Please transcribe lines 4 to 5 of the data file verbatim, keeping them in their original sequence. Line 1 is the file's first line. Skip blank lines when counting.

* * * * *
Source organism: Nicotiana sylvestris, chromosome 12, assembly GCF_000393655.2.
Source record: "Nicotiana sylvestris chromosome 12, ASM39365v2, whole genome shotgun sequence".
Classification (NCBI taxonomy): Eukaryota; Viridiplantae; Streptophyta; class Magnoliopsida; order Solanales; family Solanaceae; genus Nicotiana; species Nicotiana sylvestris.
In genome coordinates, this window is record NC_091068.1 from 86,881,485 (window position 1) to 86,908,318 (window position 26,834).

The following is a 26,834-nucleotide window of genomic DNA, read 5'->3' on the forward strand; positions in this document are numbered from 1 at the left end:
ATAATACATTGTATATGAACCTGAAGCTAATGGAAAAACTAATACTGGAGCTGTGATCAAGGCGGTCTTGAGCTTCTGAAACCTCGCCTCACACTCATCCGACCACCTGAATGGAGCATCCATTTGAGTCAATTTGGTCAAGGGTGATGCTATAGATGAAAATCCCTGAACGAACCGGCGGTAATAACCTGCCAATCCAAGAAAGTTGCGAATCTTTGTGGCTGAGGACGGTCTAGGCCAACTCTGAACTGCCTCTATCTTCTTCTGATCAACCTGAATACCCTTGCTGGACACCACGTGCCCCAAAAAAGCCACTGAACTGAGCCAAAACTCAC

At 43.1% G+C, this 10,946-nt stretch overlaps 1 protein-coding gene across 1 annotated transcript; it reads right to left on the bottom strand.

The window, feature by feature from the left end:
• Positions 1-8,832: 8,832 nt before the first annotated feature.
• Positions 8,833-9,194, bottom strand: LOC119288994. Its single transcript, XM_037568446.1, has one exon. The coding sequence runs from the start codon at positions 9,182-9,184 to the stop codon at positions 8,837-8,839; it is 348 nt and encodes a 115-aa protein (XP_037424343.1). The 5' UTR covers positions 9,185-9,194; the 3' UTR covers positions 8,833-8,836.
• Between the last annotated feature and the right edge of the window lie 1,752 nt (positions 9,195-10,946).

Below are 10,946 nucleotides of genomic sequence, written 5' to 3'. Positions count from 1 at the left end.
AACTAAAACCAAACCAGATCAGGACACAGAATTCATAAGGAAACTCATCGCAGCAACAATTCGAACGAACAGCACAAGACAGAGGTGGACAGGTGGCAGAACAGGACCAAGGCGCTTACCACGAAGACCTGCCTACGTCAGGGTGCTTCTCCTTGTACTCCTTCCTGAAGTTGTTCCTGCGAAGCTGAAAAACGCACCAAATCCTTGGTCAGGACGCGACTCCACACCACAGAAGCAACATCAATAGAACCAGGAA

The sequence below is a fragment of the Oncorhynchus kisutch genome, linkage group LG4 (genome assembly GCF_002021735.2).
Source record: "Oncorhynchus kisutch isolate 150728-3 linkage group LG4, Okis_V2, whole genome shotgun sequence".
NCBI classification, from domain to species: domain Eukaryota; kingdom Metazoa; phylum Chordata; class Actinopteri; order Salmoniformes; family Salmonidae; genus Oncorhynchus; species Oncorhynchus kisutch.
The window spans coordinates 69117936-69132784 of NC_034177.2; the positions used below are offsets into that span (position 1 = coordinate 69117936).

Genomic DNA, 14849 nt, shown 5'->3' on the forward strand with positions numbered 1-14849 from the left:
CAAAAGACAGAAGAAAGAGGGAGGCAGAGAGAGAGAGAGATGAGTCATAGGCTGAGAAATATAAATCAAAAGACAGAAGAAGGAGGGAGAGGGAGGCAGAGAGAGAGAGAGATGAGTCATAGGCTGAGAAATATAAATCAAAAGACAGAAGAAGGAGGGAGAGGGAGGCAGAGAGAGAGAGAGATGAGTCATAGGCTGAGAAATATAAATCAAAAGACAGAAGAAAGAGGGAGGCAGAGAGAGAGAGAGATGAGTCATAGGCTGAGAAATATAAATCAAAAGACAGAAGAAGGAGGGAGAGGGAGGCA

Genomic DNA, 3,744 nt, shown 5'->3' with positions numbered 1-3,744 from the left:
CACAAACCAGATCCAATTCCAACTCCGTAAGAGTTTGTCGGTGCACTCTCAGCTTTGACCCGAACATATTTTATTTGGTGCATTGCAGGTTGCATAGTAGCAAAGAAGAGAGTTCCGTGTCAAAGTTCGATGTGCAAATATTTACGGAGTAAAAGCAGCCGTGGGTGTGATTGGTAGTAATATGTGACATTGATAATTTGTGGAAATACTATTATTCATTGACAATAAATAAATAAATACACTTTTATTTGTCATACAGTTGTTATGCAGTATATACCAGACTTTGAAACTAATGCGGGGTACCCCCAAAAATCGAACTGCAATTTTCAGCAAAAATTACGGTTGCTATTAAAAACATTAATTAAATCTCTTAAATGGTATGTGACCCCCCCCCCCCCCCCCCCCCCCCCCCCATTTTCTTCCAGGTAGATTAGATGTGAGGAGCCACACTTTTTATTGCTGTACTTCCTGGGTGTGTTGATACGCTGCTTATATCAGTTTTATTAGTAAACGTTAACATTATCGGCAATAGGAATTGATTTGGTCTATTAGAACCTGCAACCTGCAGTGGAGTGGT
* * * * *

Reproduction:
In genome coordinates, this window is record NC_091068.1 from 86,881,485 (window position 1) to 86,908,318 (window position 26,834).

The following is a 26,834-nucleotide window of genomic DNA, read 5'->3' on the forward strand; positions in this document are numbered from 1 at the left end: